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USCIS New Policy: Time spent in H-4 and L-2 does NOT count against H-1B and L-1 Time Limit

The USCIS has announced that after completing a policy review that it was clarifying that “any time spent in H-4 status will not count against the six-year maximum period of admission applicable to H-1B aliens.”  Likewise, the USCIS also announced that “time an alien has spent time in L-2 dependent status will not count against the time available to the alien in L-1A or L-1B status.”  The new policy was announced in a USCIS Interoffice Memorandum from Michael Aytes, Associate Director, Domestic Operations, to all Regional Directors and Service Center Directors, dated December 5, 2006.   The USCIS Memorandum stated:

A. Decoupling H-4 and L-2 Time from H-1B and L-1 Time

USCIS reviewed the current INA provisions governing the H classifications as well as its governing regulations and policy guidance. Neither the statute nor regulations addresses whether time spent in H-4 status counts against the six-year maximum period of admission available to an alien seeking H-1B status. Further, USCIS has not issued any recent policy guidance that clarifies the issue.

USCIS, therefore, is now clarifying that any time spent in H-4 status will not count against the six-year maximum period of admission applicable to H-1B aliens. Thus, an alien who was previously an H-4 dependent and subsequently becomes an H-1B principal will be entitled to the maximum period of stay applicable to the classification.

USCIS finds this approach most consistent with the statutory framework, which allows eligible aliens to obtain a full six-year admission period as an H-1B alien. Further, from a policy perspective, this interpretation promotes family unity by affording each qualified spouse the opportunity to spend six-years in H-1B status while allowing the other spouse to remain as an H-4 dependent and without undermining the Congressional intent to limit a principal alien's ability to work in a specialty occupation for six-year maximum period. For example, a husband and wife who come to the United States as a principal H-1B and dependent H-4 spouse may maintain status for six years, and then change status to H-4 and H-1B respectively. Note that, upon the switch, the new “principal alien” would be subject to the H-1B cap if not independently exempt. USCIS will consider, in the context of any applications for change of status from H-4 to H-1B, whether the H-4 alien complied with the requirements of accompanying or joining the H-1B alien, and whether the alien otherwise maintained valid nonimmigrant status.

Also, in light of the similar statutory provision set forth in INA 214(d) applicable to L-1 and L-2 aliens, this memorandum provides that time an alien has spent time in L-2 dependent status will not count against the time available to the alien in L-1A or L-1B status.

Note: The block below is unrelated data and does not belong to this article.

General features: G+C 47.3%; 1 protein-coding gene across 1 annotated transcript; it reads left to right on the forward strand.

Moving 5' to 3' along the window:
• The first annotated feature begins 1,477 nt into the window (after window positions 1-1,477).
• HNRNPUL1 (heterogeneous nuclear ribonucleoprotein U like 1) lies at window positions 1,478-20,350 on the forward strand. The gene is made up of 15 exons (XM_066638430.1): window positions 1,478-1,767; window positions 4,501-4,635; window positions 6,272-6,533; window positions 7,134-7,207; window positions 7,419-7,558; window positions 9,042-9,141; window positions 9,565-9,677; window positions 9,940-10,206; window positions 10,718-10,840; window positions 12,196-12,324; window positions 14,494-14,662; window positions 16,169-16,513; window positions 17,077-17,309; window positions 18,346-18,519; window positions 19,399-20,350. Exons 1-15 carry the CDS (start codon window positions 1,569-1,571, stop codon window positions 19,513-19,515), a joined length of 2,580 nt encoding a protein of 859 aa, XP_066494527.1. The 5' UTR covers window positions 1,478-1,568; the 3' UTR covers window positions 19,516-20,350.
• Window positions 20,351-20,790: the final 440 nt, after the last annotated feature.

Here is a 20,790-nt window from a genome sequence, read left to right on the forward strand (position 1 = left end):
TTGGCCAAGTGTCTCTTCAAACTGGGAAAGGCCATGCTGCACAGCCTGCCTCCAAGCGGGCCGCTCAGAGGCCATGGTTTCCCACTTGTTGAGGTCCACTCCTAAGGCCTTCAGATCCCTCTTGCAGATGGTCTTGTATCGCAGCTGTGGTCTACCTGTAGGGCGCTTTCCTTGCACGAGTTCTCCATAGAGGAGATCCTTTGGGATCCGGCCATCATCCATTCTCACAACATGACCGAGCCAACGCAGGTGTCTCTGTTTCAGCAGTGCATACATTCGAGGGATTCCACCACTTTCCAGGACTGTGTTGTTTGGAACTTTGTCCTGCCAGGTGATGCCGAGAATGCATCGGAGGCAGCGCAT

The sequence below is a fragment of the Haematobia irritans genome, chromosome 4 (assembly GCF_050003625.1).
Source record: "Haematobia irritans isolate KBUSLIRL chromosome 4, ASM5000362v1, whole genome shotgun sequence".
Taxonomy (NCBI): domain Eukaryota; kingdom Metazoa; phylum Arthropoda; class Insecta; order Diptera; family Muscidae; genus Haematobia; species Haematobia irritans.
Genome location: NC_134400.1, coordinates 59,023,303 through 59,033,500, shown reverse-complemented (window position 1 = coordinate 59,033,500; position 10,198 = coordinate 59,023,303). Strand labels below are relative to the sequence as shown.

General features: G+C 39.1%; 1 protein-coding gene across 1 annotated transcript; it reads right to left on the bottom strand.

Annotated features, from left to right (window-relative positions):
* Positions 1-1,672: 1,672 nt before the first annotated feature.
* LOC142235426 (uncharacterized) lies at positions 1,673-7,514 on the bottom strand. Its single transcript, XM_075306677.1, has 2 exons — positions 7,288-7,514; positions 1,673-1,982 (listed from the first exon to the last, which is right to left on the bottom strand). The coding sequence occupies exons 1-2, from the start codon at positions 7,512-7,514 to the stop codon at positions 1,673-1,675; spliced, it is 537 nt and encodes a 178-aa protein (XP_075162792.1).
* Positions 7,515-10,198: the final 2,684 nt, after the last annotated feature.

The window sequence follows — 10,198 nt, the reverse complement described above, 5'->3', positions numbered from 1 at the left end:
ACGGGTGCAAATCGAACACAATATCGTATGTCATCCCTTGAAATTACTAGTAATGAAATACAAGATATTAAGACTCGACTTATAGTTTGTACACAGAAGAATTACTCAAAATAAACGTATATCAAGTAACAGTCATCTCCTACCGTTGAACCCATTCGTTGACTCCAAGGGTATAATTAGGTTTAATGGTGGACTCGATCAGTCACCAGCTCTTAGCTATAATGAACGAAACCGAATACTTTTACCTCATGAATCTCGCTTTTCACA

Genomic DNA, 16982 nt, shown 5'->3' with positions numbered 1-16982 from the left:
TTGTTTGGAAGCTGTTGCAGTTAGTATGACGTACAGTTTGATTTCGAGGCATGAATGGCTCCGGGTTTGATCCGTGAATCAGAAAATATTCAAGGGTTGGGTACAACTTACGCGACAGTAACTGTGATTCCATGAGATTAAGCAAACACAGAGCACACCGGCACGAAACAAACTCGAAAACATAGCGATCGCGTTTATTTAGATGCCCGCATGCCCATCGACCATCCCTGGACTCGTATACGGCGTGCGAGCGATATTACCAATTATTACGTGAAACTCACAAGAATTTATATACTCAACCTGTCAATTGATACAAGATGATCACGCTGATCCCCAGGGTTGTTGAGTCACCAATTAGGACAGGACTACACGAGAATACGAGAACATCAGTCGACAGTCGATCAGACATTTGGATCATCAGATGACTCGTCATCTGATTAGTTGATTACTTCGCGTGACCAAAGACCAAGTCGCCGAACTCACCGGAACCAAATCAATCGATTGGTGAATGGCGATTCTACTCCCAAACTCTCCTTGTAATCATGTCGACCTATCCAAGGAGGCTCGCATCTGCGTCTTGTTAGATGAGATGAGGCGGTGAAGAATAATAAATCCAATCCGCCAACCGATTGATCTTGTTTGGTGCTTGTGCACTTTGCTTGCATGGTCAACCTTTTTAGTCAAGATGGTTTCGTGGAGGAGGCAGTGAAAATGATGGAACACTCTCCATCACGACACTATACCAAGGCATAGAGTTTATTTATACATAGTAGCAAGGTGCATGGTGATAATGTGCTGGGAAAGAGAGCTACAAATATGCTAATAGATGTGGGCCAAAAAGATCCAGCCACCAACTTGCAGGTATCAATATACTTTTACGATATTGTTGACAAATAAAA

The USCIS Memorandum warned however:

USCIS may limit, deny or revoke on notice any stay for an H-4 or L-2 dependent that is not primarily intended for the purpose of being with the principal worker in the United States. A spouse or child may be required to show that his or her requested stay is not intended to evade the normal requirements for nonimmigrant classification that otherwise would apply when the principal alien is absent from the United States. This policy is meant to prevent an H-1B or L-1 alien from using only occasional work visits to the United States to "park" dependent family members in the United States for extended periods of time while the principal is normally absent. Note, an H-1B or L-1 worker who appropriately brings his or her family to the United States may from time to time be stationed temporarily outside the United States while leaving the family in the United States for purposes of continuity in schooling or similar arrangements.

Search for H1B Visa Employers

You can search for "H1B Visa Employers" using this database, which was compiled by Antao & Chuang, Attorneys at Law from government sources. This database identifies those U.S. employers who have filed for H-1B visas in the past, or who have at least started the process by filing for the LCA. If you find an employer you are interested in, you can then contact them to inquire as to whether they have any current job openings in your field. Please tell your friends about this valuable resource.

Use this form to search for H1B Visa employers.

"FMG Friendly" Employers

Foreign Medical Graduates ("FMGs") should be aware that there are "FMG Friendly" employers, and "FMG Unfriendly" employers. This database (compiled by Antao & Chuang, Attorneys at Law from government sources) identifies those U.S. employers who have filed for H-1B visas for foreign medical graduates in the past (or at least started the process by filing for the LCA), and who can therefore be deemed "FMG Friendly". Please tell your colleagues about this valuable resource.

Use this form to search for "FMG Friendly" employers in a given state.

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